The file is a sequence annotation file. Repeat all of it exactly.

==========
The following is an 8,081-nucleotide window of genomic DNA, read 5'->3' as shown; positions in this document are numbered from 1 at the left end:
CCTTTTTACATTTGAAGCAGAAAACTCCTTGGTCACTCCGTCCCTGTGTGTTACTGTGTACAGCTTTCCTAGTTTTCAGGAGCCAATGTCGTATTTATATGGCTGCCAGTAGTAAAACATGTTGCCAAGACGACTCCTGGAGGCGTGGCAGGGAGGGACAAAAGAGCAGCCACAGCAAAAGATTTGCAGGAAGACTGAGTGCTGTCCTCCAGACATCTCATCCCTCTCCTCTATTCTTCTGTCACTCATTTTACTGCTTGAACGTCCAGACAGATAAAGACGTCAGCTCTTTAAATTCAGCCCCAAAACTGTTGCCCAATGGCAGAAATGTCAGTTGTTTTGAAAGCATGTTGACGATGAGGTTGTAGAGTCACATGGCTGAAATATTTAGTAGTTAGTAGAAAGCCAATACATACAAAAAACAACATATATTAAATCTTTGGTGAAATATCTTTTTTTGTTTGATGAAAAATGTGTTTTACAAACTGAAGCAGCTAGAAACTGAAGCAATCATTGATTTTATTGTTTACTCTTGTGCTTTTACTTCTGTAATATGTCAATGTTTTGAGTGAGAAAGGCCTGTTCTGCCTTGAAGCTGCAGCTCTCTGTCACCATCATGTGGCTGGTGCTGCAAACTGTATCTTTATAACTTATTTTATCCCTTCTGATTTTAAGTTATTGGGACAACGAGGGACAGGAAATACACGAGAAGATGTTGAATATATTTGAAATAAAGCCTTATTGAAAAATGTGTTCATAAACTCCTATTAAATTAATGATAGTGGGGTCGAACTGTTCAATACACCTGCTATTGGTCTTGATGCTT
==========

The following is an 8,081-nucleotide window of genomic DNA, read 5'->3' as shown; positions in this document are numbered from 1 at the left end:
CCTTTTTACATTTGAAGCAGAAAACTCCTTGGTCACTCCGTCCCTGTGTGTTACTGTGTACAGCTTTCCTAGTTTTCAGGAGCCAATGTCGTATTTATATGGCTGCCAGTAGTAAAACATGTTGCCAAGACGACTCCTGGAGGCGTGGCAGGGAGGGACAAAAGAGCAGCCACAGCAAAAGATTTGCAGGAAGACTGAGTGCTGTCCTCCAGACATCTCATCCCTCTCCTCTATTCTTCTGTCACTCATTTTACTGCTTGAACGTCCAGACAGATAAAGACGTCAGCTCTTTAAATTCAGCCCCAAAACTGTTGCCCAATGGCAGAAATGTCAGTTGTTTTGAAAGCATGTTGACGATGAGGTTGTAGAGTCACATGGCTGAAATATTTAGTAGTTAGTAGAAAGCCAATACATACAAAAAACAACATATATTAAATCTTTGGTGAAATATCTTTTTTTGTTTGATGAAAAATGTGTTTTACAAACTGAAGCAGCTAGAAACTGAAGCAATCATTGATTTTATTGTTTACTCTTGTGCTTTTACTTCTGTAATATGTCAATGTTTTGAGTGAGAAAGGCCTGTTCTGCCTTGAAGCTGCAGCTCTCTGTCACCATCATGTGGCTGGTGCTGCAAACTGTATCTTTATAACTTATTTTATCCCTTCTGATTTTAAGTTATTGGGACAACGAGGGACAGGAAATACACGAGAAGATGTTGAATATATTTGAAATAAAGCCTTATTGAAAAATGTGTTCATAAACTCCTATTAAATTAATGATAGTGGGGTCGAACTGTTCAATACACCTGCTATTGGTCTTGATGCTT